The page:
Diversifying an oil rich economy: Why and how?
Since the 1960’s, revenue from the oil industry has secured the Norwegian welfare-state. Norway is the exception that proves the rule. Countries rich in natural resources score poorly on measures of democracy and good governance. In spite of gross national income from oil revenue, wealth is unevenly distributed and poverty widespread in many resource rich countries, for example Angola.
Diversification is claimed to be a strategy that efficiently counteracts the resource curse. So why do not resource rich countries diversify more? In a recently published article in Energy Policy where senior researchers at Chr. Michelsen Institute, Arne Wiig and Ivar Kolstad point to the challenges of diversification, they discuss how diversification can influence a country’s institutions positively.
Creating the right mix of industrial activity
Diversification is regarded as important to democratisation and good governance, but the benefits of diversification are sometimes overstated. A more diversified economy does not necessarily improve the institutions required to address a resource curse. According to Wiig and Kolstad, it is the pattern of industrial activity rather than diversification per se that affects governance and democracy.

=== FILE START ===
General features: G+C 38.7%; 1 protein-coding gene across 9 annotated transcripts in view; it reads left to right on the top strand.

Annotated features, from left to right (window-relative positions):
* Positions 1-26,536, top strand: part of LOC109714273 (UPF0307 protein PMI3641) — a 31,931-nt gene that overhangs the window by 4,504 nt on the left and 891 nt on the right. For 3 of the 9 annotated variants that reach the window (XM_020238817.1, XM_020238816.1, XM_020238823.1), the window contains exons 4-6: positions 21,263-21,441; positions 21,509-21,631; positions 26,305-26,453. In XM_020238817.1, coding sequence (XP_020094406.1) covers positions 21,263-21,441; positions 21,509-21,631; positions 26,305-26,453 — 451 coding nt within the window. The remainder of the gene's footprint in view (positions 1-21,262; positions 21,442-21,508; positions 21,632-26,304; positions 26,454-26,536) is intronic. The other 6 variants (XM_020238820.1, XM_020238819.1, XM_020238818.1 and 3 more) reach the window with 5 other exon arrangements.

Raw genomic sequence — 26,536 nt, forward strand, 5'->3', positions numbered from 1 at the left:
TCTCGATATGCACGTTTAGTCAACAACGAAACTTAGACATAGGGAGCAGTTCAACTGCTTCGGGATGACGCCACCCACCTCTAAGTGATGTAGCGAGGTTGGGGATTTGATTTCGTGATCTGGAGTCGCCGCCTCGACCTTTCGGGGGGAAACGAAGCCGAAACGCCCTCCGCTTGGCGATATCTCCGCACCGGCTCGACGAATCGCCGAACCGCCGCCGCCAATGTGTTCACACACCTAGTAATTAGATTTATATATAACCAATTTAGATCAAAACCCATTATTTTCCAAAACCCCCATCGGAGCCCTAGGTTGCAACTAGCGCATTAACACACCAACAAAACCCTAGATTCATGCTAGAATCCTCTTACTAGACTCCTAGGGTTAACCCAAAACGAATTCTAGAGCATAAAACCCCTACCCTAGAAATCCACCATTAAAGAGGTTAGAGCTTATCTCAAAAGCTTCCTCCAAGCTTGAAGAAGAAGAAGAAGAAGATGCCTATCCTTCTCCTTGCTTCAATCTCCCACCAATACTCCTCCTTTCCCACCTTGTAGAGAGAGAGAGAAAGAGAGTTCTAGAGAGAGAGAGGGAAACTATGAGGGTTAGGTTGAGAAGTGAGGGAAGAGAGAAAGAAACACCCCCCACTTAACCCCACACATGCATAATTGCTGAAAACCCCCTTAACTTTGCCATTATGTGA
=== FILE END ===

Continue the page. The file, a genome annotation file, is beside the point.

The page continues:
For instance, diversification into land intensive sectors, like estate agriculture, does little to facilitate better governance. Land is an immobile resource, and hence easily taxable. A land-owning elite may therefore resist democratisation to avoid tax increase.
By contrast, diversification into more mobile and human capital intensive sectors is more likely to stimulate democratisation.
-Reciprocal dependence is one of the characteristics of knowledge-based industries. The costs of conflict are high in human capital intensive sectors, too high for the ruling elite to risk discontent and upheaval, says Wiig.
Diversification into more mobile and human capital intensive sectors is unlikely, because it will empower social groups that may challenge the local elite.
-It is not in the interest of the ruling elite to support the development of industrial sectors which could threaten their power base. This makes diversification difficult to attain. Thus relying on domestic policies to create the right mix of economic activity may be ineffective. If the ruling elite is to invest in new sectors, there is a need for international regulations that affect their incentives. A possible solution is to tax international oil trade, whilst giving manufactured products easier market access, says Arne Wiig.
From a curse to a blessing
The paper “If diversification is good, why don’t countries diversify more? The political economy of diversification in resource rich countries” is the first step in a large research project on the strategies of diversification. The objective is to explore how resource rich countries can turn the country’s natural resources into a blessing rather than a curse. The project is part of the CEIC-CMI cooperation agreement in Angola.
Future research projects will include country specific, as well as cross-country studies.
-What is there to learn? How does diversification become a success? The aim of this research project is to give advice on how to diversify in a way that will positively influence the country’s institutions, says Wiig.